Neither distributor had ever focused on cleaning its product and pricing databases. Instead, errors were corrected on the fly — often after products had already been invoiced. Even though both distributors had product managers on staff, they were still challenged with inaccurate product data descriptions and pricing.
Both distributors understand that once they normalize their product and pricing data, synchronizing their data with what is provided (preferably directly from the manufacturer through IDX2 from IDEA) is an on-going process.
The Grim Details
Incorrect UPC numbers or manufacturers' product codes accounted for 36 percent of the data mistakes; the remaining errors were in the lack of a populated cost field or incorrect sales prices. The sheer size of these two databases required constant attention, and required dedicated personnel. Unfortunately, the cost of this personnel contributed directly to overhead and not to the value-added services for which the distributors' customers will pay. The vast majority of data mistakes occurred with “C” and “D” items.
Another problem area was the counter. At both distributors, more than 50 percent of price changes were made by counter sales personnel. Counter sales gross margins for both distributors averaged between 21 percent and 24 percent. A distributor needs to make at least 28 percent gross margins on counter sales.
Cleaning up the Mess
Although product and pricing data may come from various sources, an examination of this data and synchronization with the manufacturer is of prime importance if distributors are to increase margins and grow business. Synchronizing distributor data with the data provided by the manufacturer through IDEA reduces transmission errors, which in turn reduces “kick-out rates” or errors on the order, acknowledgment and billing between manufacturer and distributor. Correcting these errors can easily cost between $75 and $150 per occurrence. Every time an error is generated, it costs both the distributor and the manufacturer.
If a distributor enters an order with the wrong price, unit of measure or UPC code, the manufacturer must manually fix the mistake and notify the distributor. If a distributor does not fix the error in its system, the order will not be received correctly. It will cause late payment because it does not match what's in the distributor's system. The distributor will end up either partially paying the invoice, issuing a debit to the manufacturer or sitting on the invoice until there is some resolution. Either way, it becomes a costly transaction that can be avoided by synchronization with certified manufacturer data through IDEA.
IDEA now has the necessary fields in its IDW database to supply net-into-stock cost down to the branch level. This means a distributor can potentially automate to receive net-into-stock pricing at the branch level from a single secure source via EDI in a timely fashion. Distributors need not wait for reps to authorize pricing, or handle various conversion routines to produce accurate branch-level pricing.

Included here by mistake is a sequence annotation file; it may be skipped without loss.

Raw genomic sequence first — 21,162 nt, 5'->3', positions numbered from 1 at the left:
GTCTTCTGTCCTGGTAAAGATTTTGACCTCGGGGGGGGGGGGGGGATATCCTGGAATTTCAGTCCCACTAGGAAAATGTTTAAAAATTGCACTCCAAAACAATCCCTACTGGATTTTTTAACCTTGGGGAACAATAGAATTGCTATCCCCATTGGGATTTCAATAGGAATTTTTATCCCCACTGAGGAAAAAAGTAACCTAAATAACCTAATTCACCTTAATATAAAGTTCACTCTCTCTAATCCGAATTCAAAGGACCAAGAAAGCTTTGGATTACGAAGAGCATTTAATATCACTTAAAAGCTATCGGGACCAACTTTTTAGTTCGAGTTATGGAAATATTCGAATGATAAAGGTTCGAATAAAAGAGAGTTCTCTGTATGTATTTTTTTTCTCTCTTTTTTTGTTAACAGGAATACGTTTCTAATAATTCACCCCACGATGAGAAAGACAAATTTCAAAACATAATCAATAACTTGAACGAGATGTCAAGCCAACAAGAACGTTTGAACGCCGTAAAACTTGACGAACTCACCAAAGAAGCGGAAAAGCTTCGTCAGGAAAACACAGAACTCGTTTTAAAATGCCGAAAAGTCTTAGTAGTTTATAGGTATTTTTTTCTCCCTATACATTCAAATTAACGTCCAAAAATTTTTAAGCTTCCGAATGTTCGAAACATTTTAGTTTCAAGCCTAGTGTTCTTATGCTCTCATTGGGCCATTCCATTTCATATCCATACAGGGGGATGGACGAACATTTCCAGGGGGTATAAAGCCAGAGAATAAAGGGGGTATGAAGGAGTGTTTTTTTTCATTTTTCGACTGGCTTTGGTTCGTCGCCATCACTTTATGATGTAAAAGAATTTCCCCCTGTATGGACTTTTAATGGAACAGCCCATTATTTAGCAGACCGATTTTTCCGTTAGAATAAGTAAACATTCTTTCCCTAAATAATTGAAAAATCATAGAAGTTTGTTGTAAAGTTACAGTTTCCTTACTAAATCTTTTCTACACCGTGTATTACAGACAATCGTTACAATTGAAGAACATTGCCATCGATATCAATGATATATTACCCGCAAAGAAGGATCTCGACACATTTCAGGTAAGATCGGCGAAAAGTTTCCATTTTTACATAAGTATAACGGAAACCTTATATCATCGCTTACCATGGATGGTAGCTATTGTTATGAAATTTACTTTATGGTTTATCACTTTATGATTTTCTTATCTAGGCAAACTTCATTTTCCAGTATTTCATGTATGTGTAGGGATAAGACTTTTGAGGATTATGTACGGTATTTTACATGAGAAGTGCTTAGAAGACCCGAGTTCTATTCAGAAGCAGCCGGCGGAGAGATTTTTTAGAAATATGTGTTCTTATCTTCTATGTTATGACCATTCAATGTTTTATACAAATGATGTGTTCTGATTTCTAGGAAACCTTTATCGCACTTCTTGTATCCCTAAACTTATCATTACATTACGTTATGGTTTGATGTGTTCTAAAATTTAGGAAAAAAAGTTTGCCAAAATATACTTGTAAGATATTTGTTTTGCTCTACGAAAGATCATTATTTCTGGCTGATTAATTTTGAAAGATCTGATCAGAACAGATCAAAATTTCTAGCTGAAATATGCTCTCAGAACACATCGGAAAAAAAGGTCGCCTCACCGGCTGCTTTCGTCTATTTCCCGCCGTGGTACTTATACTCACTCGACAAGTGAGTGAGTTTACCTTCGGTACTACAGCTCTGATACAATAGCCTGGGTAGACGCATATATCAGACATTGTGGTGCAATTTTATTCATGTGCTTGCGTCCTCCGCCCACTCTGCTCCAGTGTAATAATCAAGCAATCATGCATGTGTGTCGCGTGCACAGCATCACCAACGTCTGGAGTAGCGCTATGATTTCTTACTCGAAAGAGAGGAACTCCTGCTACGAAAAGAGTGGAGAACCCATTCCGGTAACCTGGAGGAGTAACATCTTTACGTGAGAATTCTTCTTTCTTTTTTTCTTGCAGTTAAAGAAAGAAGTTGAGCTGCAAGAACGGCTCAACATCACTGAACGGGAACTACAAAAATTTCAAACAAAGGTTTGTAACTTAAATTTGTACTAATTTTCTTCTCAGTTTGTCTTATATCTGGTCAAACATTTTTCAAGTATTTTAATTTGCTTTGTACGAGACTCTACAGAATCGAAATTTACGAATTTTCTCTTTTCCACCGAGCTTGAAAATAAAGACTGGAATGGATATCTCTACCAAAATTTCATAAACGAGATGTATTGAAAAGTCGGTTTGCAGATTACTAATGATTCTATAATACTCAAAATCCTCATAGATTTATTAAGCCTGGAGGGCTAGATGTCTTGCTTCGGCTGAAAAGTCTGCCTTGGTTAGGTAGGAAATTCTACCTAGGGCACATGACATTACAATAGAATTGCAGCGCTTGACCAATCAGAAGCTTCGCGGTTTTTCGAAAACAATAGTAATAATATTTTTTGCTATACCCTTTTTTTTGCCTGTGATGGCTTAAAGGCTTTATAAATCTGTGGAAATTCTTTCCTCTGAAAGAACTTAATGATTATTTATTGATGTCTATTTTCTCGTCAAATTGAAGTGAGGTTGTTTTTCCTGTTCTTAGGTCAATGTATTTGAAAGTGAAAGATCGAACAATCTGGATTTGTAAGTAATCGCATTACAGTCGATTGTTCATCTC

Both distributors increased profit at the end of these projects. When they ran their final tabulations and looked back across sales of the items for which there had been mistakes for years, they wondered why they hadn't gotten this project off the ground sooner. Each company would have enjoyed an increase of 1.00 to 1.84 percentage points in gross margins, respectively, at their currently operating ratios.
Both distributors now have committees that look at pricing on a regular basis. This makes sense. Distributors are in the business of selling product at a profit — why not have employees examine their cost, sell prices and inventory on a regular basis?
One distributor is working with counter personnel to not be the customers' “good buddies” and automatically lower prices. The distributor is also restricting which employees have the authority to discount prices, and have reevaluated acceptable margins.
Synchronized product and pricing data through IDEA allows a distributor to drive business faster. The reduction in data mistakes means less overtime, less headcount, lower postage, fewer aggravating phone calls and better customer service.
The author is president of Allen Ray Associates Ltd., Arlington, Texas. For more information about product and price synchronization, contact him at (817) 652-1143, e-mail him at firstname.lastname@example.org or visit his Web site at www.allenray.com.
Cleaning up Your Data
A good tool to ensure clean data is available through the Data Audit Certification (DAC) process developed by Industry Data Exchange Association, Rosslyn, Va., for the Industry Data Warehouse (IDW). DAC is growing in scope and size, with over 910,188 certified items from more than 120 manufacturers and 109 distinct, brand-name product lines. The very idea that manufacturers are placing “certified data” at the Industry Data Warehouse is an open invitation for the approved distributor and manufacturer to talk the same language from the start of the order, acknowledgment, and invoice to a SPA claim back.
To emphasize the importance of clean data, the following procedure was followed to test the accuracy of product and pricing data provided by a third-party pricing service. Product data for more than 100,000 items from one manufacturer was selected from a third-party pricing service and from the IDW. UPC numbers were matched from those products and then tested for accuracy of the data from both sources.
The DAC-certified data from the IDW obtained directly from the manufacturer was 100 percent accurate. The third-party pricing service data contained inaccurate minimum order quantities in more than 60 percent of the items and a disturbing variety of pricing errors.
For more information on DAC data, contact Mike Rioux, IDEA president at email@example.com.